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Legalising Assisted Suicide Deters Patients from Seeking Palliative Care

Assisted Suicide
14 June 2022
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A leading doctor in Australia has backed up arguments put forward by CARE and others that legalising assisted suicide deters people from seeking palliative care.

While proponents of assisted suicide claim you can have both, Dr Maria Cigolini, Clinical Director of Palliative Medicine at Sydney’s Royal Prince Alfred Hospital has offered a powerful warning.

Speaking about an Australian context, she said as more hospice and elder care organisations offer assisted suicide, more people will avoid seeking the treatment they need because they fear they may be coerced into dying.

She went on to say that while legalising assisted suicide is often talked about as a ‘choice’, the result is it limits choice.

People also often change their mind about choosing an assisted suicide, especially when steps are taken to address their loneliness or depression.

CARE’s Response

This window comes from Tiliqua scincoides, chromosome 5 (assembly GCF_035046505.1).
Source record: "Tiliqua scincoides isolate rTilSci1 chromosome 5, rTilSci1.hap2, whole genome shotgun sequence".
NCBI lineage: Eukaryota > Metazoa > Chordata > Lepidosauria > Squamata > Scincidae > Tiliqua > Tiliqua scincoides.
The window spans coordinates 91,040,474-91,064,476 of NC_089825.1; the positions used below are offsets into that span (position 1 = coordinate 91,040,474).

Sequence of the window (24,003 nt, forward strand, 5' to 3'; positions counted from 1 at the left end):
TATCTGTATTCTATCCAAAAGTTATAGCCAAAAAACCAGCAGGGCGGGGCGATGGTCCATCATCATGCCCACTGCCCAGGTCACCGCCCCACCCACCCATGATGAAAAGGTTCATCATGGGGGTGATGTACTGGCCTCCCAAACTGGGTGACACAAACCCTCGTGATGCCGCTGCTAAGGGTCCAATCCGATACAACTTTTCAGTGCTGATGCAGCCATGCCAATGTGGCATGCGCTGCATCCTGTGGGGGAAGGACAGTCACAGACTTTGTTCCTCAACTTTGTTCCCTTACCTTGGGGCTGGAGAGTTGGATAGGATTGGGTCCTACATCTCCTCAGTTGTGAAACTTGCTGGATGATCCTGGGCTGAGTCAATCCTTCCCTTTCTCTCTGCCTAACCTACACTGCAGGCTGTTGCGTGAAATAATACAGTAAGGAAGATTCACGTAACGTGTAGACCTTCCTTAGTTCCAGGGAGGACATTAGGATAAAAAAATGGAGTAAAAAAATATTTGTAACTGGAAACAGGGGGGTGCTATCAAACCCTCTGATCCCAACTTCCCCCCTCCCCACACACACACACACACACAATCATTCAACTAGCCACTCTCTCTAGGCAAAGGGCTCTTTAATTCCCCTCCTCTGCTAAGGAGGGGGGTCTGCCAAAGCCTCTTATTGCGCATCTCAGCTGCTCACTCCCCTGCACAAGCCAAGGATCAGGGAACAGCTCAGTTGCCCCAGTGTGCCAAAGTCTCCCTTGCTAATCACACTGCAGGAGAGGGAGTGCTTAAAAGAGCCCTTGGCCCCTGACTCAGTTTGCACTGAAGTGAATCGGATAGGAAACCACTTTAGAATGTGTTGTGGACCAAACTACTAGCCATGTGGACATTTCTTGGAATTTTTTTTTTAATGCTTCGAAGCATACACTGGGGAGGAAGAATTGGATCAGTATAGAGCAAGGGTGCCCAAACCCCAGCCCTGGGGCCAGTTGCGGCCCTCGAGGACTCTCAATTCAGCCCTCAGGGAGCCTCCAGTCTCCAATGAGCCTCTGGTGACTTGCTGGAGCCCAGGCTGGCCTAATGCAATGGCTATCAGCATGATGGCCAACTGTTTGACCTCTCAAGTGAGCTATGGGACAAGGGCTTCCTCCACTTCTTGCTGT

It’s always been a major concern of ours that assisted suicide would diminish the provision of high-quality palliative care.

These remarks by a leading clinician in Australia are a potent reminder of what happens in places where assisted suicide is or is being legalised.

Lawmakers have a duty to look at the whole picture and pass legislation that will protect and uphold human flourishing.

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Assisted Suicide

Where assisted suicide is legal, it makes vulnerable people feel like a burden. CARE works to uphold laws that protect those people, and to assist them to live—not to commit suicide.

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